A vibrant, polarized electorate is a positive sign for Brazil’s relatively young post-1988 democracy. But when polarization rises based on artificial political discourse rather than facts, democracy shows its ugly side. Mayara Petruso’s hateful tweets were shocking in 2010. Four years later, in a disturbing twist, they have become common place in the Brazilian social media scene. The Esses Nordestinos… Tumblr account assembles hundreds of offensive messages against Northeasterners for their alleged support of President Dilma Rousseff out of sheer ignorance or in order to benefit from the Bolsa Familia cash transfer programme. On the opposite end, the Esses Paulistas… Tumblr, assembles social media attacks against Brazil’s more well-to-do southern population with similarly offensive language. Not many Brazilians take an active part in this virtual fratricidal squabble, and those who do seem to ignore that election data do not support the Rich-South vs. Poor-Northeast antagonism. President Rousseff scored victories in key Southern and Southeastern states. But even if somewhat artificial, partisan politics and appellative propaganda have created a political animosity that is real and could cause much damage to Brazil’s social fabric before a new President is sworn in.

It would be naïve to expect an election of such high stakes not to be ugly. The late surge of Aecio Neves (33.5%) in the first round of voting against President Rousseff precarious lead (41.5%) means that it is the first time since 2002 that the Social Democratic Party has fielded a candidate with real prospects of wresting the presidency from the Workers’ Party. The result will largely depend on which side the votes (21.3%) of third-place candidate Marina Silva will fall, but contradictory pre-polling surveys have been no help in predicting a clear outcome. An atmosphere of ‘anything could happen’ has turned up tensions sky-high as both candidates and voters brace themselves for the run-off.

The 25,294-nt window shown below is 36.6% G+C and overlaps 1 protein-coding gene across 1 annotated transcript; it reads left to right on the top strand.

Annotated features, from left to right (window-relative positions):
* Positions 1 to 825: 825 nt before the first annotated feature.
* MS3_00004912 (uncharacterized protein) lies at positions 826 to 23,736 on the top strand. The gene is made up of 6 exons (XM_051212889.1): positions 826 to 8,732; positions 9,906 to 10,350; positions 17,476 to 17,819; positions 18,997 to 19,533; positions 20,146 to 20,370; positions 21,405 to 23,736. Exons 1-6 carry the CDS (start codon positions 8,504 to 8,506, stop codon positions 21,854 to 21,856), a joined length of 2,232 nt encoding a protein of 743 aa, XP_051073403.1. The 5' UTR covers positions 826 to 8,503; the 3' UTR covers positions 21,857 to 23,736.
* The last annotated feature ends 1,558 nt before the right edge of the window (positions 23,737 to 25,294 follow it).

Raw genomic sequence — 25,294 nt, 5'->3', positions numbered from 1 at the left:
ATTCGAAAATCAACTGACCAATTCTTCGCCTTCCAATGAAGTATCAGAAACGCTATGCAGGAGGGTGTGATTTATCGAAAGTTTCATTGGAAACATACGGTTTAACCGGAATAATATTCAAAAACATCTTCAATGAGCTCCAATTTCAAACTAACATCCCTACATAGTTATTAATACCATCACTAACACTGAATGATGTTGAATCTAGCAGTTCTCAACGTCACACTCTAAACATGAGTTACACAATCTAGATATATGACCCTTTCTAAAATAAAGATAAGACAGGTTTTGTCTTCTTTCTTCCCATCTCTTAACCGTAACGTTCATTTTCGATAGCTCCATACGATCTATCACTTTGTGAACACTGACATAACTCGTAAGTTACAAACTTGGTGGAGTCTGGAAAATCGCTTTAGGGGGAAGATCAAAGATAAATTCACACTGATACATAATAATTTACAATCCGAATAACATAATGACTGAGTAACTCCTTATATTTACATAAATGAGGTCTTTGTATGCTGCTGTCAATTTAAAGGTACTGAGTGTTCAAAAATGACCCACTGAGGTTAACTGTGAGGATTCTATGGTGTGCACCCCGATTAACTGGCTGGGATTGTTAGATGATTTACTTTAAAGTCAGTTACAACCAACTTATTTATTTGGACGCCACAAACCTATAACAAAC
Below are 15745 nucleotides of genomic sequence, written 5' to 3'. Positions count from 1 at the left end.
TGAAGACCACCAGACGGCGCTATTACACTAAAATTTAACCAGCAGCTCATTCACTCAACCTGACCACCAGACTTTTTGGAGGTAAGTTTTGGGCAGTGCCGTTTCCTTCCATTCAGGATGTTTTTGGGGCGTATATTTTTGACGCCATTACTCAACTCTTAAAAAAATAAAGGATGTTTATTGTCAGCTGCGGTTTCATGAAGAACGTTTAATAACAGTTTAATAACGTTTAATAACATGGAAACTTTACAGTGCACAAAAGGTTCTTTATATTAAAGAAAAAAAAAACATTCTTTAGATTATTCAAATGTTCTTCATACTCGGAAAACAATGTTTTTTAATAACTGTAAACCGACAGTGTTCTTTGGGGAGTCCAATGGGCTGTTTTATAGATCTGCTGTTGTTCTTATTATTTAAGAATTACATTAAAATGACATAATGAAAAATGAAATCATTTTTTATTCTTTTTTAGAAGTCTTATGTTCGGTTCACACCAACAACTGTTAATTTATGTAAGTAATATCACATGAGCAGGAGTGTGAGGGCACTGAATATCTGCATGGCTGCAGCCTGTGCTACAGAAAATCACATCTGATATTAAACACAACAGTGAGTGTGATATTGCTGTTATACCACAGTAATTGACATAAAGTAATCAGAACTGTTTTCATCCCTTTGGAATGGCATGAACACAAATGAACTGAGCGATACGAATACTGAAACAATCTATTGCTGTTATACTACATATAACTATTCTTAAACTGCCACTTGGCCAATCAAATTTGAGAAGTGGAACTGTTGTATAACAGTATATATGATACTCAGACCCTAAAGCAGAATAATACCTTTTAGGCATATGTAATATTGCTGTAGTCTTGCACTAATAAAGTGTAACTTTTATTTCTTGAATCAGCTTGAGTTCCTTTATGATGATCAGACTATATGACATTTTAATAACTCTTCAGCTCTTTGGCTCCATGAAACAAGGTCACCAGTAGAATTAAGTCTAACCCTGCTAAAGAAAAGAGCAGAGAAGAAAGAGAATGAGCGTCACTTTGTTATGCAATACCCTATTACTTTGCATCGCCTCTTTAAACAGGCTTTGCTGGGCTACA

This is how things look from the top: it is PSDB’s golden chance to come back to the limelight after years of poor electoral showing and sheer inability to mount an organized parliamentary opposition. For PT, it is the ultimate test of the electoral resiliency of the party machine. For Rousseff, in particular, it is the chance to prove that she has risen above Lula’s patronage to establish a legacy of her own.

This is how things look from the bottom: Brazilian voters are bracing themselves for the prospect of a PSDB victory that would effectively mark the end of an era that began with Luis Inacio Lula da Silva’s election in 2002, and saw Brazil go through a boom of double-digit GDP growth rates. Lula and Dilma Rousseff will leave a mixed legacy: with a 51% rejection rate, President Rousseff is criticized for mishandling an economy that went from boom to recession, but she has a real claim to lifting millions of Brazilians out of poverty through cash transfer and other social programmes. This new lower middle class will not see their benefactor put out of power lightly.

The election result is up in the air, but it is safe to say that the winner will be voted into office by little more than half of Brazil’s 143 million voters. In a mature society, the first order of business for politicians and voters alike would be accommodating the aspirations of and reaching out to the losing side. Neither presidential candidates nor radicalized voters seem interested in what happens after the run-off results come through, but amid high voter polarization, a national compromise is the sine qua non of governability. Political humility may not conquer the hearts of all Brazilians, but it will go a long way in ensuring their respect.

Vinicius G. Lindoso is an MPP student at the Blavatnik School of Government.

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2 Comments

  1. Fascinating! Last paragraph emphasizing the importance of reaching out to the losing side seems very important in order to consolidate legitimacy — reminds me a little of Mexico in 2006 (when Calderón didn’t) and in 2012 (when EPN did)!